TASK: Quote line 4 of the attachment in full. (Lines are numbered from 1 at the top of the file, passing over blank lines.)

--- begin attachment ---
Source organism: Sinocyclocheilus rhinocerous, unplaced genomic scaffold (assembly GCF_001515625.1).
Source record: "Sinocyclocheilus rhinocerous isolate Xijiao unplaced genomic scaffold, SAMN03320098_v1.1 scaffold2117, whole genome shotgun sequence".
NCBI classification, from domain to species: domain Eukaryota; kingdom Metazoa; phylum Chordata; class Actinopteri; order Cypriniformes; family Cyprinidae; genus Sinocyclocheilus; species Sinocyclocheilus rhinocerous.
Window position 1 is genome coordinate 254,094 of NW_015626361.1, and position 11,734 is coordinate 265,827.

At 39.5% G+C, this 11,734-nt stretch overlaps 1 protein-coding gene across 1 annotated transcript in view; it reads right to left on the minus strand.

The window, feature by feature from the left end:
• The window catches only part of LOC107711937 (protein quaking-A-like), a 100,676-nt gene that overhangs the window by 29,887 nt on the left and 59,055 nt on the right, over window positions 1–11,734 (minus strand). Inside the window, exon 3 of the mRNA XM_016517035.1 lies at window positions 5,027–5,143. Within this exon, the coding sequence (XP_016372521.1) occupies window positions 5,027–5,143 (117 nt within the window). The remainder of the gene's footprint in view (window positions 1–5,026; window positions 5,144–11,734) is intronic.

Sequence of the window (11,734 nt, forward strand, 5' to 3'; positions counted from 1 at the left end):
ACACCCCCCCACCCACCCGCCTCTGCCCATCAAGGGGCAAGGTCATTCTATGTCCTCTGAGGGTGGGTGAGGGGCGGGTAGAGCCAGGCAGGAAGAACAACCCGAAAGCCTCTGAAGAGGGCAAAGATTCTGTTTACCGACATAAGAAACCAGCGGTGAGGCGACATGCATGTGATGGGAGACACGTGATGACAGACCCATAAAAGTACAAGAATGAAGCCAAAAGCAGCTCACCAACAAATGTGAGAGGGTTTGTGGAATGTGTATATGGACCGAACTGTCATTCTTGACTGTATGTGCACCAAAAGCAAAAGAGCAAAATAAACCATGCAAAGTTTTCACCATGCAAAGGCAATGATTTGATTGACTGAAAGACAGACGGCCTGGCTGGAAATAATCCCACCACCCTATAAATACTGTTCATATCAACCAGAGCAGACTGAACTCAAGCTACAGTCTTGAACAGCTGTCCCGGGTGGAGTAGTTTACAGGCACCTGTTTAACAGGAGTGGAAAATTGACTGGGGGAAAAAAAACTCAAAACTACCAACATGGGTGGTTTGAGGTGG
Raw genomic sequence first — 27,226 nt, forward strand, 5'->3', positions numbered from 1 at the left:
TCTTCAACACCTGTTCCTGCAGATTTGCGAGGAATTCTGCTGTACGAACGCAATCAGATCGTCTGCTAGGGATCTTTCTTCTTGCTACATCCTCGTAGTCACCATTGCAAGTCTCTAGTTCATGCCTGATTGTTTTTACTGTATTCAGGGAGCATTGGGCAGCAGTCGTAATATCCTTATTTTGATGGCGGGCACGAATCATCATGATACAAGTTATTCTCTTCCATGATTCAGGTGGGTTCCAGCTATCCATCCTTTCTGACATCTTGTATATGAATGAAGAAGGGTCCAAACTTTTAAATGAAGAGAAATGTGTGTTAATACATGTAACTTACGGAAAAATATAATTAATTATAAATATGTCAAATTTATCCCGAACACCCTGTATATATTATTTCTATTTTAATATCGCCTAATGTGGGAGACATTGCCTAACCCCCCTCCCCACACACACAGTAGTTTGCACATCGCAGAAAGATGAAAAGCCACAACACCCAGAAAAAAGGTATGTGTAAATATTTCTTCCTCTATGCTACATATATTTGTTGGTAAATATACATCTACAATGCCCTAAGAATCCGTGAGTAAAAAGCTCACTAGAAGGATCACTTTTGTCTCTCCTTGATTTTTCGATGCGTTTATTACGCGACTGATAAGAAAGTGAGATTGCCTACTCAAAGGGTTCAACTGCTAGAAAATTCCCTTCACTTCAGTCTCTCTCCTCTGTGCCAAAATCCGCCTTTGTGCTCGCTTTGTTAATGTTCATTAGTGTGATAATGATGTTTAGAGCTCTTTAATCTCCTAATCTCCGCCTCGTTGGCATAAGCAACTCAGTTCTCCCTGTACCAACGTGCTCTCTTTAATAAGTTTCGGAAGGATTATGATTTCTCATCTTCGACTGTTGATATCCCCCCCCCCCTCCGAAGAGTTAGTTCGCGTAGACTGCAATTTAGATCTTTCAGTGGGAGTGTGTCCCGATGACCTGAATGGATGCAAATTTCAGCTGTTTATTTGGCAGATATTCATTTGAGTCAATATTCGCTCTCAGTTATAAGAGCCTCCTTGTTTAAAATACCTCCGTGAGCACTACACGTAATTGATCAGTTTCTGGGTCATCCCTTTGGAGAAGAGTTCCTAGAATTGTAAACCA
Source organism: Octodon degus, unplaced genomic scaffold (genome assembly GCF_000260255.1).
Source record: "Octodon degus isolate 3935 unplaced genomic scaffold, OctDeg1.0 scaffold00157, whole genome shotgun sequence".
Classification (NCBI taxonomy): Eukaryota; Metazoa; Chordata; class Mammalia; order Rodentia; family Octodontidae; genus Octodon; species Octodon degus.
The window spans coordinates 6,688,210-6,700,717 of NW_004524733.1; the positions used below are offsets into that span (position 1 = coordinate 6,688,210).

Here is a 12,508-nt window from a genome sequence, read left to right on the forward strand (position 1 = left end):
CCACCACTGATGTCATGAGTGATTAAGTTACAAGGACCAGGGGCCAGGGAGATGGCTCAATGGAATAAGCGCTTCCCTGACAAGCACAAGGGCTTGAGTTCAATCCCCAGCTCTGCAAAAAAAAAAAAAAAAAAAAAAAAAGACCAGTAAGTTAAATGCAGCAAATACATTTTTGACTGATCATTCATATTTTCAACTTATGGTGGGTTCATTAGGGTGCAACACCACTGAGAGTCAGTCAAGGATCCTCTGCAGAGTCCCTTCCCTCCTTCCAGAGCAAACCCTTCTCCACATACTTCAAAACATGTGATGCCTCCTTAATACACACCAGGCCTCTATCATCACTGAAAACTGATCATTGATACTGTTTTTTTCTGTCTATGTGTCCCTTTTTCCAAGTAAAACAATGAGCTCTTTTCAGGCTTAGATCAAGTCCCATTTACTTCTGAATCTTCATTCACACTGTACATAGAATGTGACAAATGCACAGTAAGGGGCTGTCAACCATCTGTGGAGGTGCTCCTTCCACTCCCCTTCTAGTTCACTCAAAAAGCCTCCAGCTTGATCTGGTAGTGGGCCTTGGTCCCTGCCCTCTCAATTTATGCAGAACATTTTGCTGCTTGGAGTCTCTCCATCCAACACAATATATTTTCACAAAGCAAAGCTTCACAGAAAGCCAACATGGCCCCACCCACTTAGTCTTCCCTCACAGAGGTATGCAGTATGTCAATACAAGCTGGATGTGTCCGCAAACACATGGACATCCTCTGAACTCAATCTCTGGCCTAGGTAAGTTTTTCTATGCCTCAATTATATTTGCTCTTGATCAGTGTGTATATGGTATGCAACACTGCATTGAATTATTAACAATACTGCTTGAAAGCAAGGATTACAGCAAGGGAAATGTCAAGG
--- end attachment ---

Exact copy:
Window position 1 is genome coordinate 254,094 of NW_015626361.1, and position 11,734 is coordinate 265,827.